• Read-Write situations require decompression and compression which increases CPU cost
      • Update log records are 2-3x the size
      • Only beneficial when the I/O rates are reduced enough to absorb the extra CPU used by compression
database design indexes
Database Design – Indexes
  • Avoid primary indexes on CHAR/VARCHAR fields
    • Very expensive to scan and enforce RI
    • Fine to use for secondary index access
  • Tables with fewer indexes are better for performance
    • Fewer index updates during UPDATE/INSERT/DELETE
  • Consider setting INDEX properties via ALTER INDEX
    • PAGE SPLIT LOW/HIGH: Indicates to DB2 how to populate pages during index reorganization
    • CLUSTER: Creates a clustering index
    • INCLUDE: Includes table columns within index structure for quick retrieval
database design advisor
Database Design – Advisor
  • DB2 Design Advisor (db2advis)
    • Analyses queries and suggests indexes, MDCs, MQTs and statistics that would be beneficial
    • Can read queries from:
      • Command-line
      • User-specified input file
      • Dynamic SQL cache
    • Will suggest schema changes:
      • Indexes to create/delete
      • Multi-Dimension Clustered tables (MDCs)
      • Materialized Query Tables (MQTs)
    • Will suggest maintenance operations:
      • RUNSTATS (with or without sampling and/or distribution stats)
      • REORG
database tuning
Database Tuning
  • Tuning requires lots of data collection and analysis
    • OS tools
      • Vmstat, iostat
    • DB2 tools
      • Snapshots, event monitors
  • Tuning can happen at all areas of the solution stack
    • OS level
      • Filesystem tuning, VMM tuning
    • Database level
      • Db2set, dbm cfg, db cfg parameters
      • Schema changes
      • Consider using our autoconfigure tool
tuning operating system
Tuning – Operating System
  • Paging Space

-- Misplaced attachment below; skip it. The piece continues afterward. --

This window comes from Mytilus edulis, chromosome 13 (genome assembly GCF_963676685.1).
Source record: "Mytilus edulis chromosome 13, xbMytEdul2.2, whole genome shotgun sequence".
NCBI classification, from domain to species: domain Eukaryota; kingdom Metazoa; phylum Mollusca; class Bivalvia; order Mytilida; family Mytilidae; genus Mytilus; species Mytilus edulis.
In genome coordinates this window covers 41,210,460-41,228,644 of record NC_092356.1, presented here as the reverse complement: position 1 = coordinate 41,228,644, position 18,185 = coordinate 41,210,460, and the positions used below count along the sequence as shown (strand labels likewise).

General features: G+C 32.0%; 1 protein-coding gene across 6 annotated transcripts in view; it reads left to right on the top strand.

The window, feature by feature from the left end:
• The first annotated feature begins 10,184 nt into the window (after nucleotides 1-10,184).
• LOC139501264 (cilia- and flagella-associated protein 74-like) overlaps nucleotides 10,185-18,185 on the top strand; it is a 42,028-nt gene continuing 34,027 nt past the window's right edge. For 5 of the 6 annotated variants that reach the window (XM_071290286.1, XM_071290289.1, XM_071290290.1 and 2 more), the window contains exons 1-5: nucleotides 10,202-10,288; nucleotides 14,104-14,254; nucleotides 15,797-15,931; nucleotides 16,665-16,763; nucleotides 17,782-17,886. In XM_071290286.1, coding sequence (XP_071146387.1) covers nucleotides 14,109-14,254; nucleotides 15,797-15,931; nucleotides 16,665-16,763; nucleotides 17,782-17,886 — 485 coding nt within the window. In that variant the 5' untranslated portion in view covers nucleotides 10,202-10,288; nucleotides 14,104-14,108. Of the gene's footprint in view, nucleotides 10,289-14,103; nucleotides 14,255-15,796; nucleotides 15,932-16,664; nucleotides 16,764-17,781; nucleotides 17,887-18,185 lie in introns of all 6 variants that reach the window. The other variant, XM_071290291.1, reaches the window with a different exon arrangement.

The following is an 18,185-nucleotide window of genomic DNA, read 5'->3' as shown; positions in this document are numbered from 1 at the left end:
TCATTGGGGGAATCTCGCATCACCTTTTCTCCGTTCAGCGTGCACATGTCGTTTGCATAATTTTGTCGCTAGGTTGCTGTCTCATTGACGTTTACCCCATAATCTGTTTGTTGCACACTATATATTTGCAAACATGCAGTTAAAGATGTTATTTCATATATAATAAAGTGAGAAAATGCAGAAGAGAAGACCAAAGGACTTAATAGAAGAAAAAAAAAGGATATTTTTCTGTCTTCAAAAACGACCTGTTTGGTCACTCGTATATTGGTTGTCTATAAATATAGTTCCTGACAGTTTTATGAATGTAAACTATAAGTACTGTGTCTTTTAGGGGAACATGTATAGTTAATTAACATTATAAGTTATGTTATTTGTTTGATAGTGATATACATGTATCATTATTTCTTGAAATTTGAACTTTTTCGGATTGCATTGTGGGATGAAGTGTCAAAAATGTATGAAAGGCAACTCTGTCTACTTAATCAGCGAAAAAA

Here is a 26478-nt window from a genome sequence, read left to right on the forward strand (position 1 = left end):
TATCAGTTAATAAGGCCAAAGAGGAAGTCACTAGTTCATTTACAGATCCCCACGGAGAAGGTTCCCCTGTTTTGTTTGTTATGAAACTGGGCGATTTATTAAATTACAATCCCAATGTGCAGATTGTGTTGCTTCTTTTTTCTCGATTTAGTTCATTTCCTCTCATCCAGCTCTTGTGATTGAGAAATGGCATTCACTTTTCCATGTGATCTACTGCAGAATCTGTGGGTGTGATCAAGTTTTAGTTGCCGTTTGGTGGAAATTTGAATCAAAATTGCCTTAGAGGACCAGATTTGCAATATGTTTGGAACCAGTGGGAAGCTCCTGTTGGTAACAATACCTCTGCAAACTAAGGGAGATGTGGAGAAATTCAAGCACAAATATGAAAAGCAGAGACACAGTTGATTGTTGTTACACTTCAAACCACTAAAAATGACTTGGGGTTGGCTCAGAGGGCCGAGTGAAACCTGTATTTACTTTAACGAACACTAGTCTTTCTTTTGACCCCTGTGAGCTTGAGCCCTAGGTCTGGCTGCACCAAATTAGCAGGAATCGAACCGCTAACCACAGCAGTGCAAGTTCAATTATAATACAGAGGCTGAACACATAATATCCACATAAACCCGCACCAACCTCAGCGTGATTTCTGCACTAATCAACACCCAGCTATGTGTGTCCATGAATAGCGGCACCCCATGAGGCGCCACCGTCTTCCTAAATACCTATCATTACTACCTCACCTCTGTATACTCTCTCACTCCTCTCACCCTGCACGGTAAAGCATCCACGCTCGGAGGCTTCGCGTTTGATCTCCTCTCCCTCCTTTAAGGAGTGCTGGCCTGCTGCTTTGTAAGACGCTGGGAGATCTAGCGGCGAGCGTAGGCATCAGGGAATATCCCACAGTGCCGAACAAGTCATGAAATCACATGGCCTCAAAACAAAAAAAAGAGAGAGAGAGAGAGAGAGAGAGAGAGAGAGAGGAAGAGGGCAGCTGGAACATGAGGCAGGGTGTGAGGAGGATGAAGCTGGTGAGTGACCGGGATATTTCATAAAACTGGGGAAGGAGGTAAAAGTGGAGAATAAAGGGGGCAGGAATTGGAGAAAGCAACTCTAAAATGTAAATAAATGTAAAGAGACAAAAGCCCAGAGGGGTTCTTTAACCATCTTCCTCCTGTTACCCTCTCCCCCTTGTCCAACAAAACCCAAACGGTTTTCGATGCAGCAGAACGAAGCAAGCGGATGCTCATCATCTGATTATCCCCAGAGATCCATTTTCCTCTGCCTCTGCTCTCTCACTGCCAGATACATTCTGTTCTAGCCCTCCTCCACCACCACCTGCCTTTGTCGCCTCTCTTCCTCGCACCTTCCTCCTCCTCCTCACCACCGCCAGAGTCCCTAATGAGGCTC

• Should be on multiple disks
    • Not shared with any other data (/home, DB data or logs)
    • Paging should be the exception, not the rule on a database server
  • System Tools
    • Vmstat gives a continuous picture of system behaviour
      • Run queue (process/thread scheduling)
      • Kernel events (context switches, interrupts, system calls)
      • CPU usage (system, user, idle, I/O pending)
    • Iostat gives a continuous picture of disk behaviour
      • Per-controller and per-array breakdowns
      • Can be used to isolate I/O problems
      • Can expose DB2 tuning or application problems
tuning filesystems aix
Tuning – Filesystems (AIX)
  • Filesystem cache size can be reduced from AIX defaults
    • JFS Filesystem Cache
      • Minperm/Maxperm are the min/max number of pages allocated to JFS filesystem cache
      • Strict_maxperm determines whether this is a soft (0) or hard (1) limit
    • JFS2/NFS Filesystem Cache
      • Maxclient% is the number of pages allocated to JFS2 filesystem cache
      • Strict_maxclient determines whether this is a soft (0) or hard (1) limit
    • Must take into consideration the I/O characteristics of the system
      • Smaller filesystem cache can reduce system paging
      • Larger filesystem cache can benefit SMS tablespace performance (especially for temporary tables)
    • All of this is especially beneficial when using DIO/CIO for the majority of tablespaces in a database
tuning aio aix
Tuning – AIO (AIX)
  • Asynchronous I/O (AIO)